MSN, Forensic Specialization, Duquesne University School of Nursing
The MSN program at this private Catholic university includes 24 credit hours covering a variety of legal and medical foundations, with an emphasis on leadership and expertise. This is followed by 15 hours of a forensic specialization, which includes further information about the court system, policy creation, and general practice. Students emphasize being able to work independently, as part of a multi-disciplinary group or heading a program.
Master of Science Nursing, Forensics, Monmouth University
The goal of this online program is to create future leaders in the world of nursing, whether they want to be administrators, instructors, or work in law enforcement/legal capacities. The 36- to 48-credit program helps connect nurses with members of the legal professions, and helps them focus on areas such as care management, which looks at legal/policy topics; and interpersonal violence, that looks at abuse, death, assault, or activity in correctional facilities.
Master of Science, Forensic Nursing, Cleveland State University
With a focus on integrating nursing principles with other disciplines, this 34-credit program presents a bigger picture of available career opportunities, especially in legal and law enforcement fields. The forensic track is one of several available within the master of science in nursing program, and within it are several sub-tracks for even more specialty skills, including clinical forensic nursing, which covers sexual assault care, observation and evidence gathering; legal nurse consultation, which can involve testifying about healthcare issues and becoming a legal expert; forensic psychiatry nursing, which can provide care for inmates, witnesses and family members to evaluate competency; and death Investigation, which is working with law enforcement to collect evidence and testify about crimes.
Master of Science Nursing/Forensic Nursing, Aspen University
This 36-credit program focuses on providing students with opportunities to connect with law enforcement and help the greater good, whether it’s investigating, teaching, analyzing or leading. Programs discuss topics like legal testifying and consulting, working with corrections departments, reducing community violence, learning about sexual crime, and performing sexual assault examinations.
Forensic Certificates are also available online from:
The process of being accepted into an online master of science program varies by particular institutions, but generally candidates need a blend of professional experience in nursing plus solid academic credentials. Applications may request:
Nurses seeking advanced skills are encouraged to make sure a program follows current educational standards. Many schools receive accreditation from entities recognized by the Council for Higher Education Accreditation (CHEA), which is part of the U.S. Department of Education and includes six regional councils through the country.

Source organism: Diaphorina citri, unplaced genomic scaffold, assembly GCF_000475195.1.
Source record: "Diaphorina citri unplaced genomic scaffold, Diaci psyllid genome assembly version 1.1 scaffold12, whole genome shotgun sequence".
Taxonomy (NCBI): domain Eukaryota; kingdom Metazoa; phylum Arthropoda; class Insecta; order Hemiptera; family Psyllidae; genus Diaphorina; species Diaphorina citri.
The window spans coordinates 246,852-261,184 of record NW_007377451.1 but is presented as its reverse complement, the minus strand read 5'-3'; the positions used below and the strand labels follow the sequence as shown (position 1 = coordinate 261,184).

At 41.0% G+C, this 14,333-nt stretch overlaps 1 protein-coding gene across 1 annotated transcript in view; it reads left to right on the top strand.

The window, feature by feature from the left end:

However, the nursing profession has also developed its own standards and accreditation process, and many schools are recognized by the Commission on Collegiate Nursing Education (CCNE), which is part of the American Association of Colleges of Nursing.
The International Association of Forensic Nurses also provides continuing education plus employment resources and certification, including sexual assault examination training.
The following instructors are renowned for their forensic nursing expertise.
Dr. Sheridan began his academic career by studying journalism in the 1970s, but went on to earn a bachelor’s degree in nursing and a master’s degree as a clinical nurse specializing in psychiatry/mental health. Today, he teaches a variety of classes at the school’s College of Nursing, including forensics, abuse assessment, violence prevention and assessing for abuse. His research includes how to use alternate light sources to identify subdermal bruising, sexual assault, and abuse/neglect of elders or people with disabilities. He also is active in several national and international forensic nursing associations.
Dr. Speck is the program director for the school’s global outreach program, an associate professor, and a working family practitioner. She’s considered an international expert in public health and forensic nursing. Her experience has included curriculum development and policy creation for nursing programs in a variety of countries. She has also responded to violence and health concerns in Asia, Africa, the Caribbean and Europe. Topics of interest include global health, sexual assault, domestic violence and health disparities.
Dr. Sekula helped develop the school’s master of science program and now heads the forensic nursing program. She received her RN in 1964 and has continued to pursue more advanced credentials along with teaching undergraduate and graduate students. Her focus has been psychiatric mental health, which led her to develop the Sexual Assault Nurse Examiner training program for nurses, which has helped reduce the rate of violence against nurses. She is part of the board of the International Association of Forensic Nurses.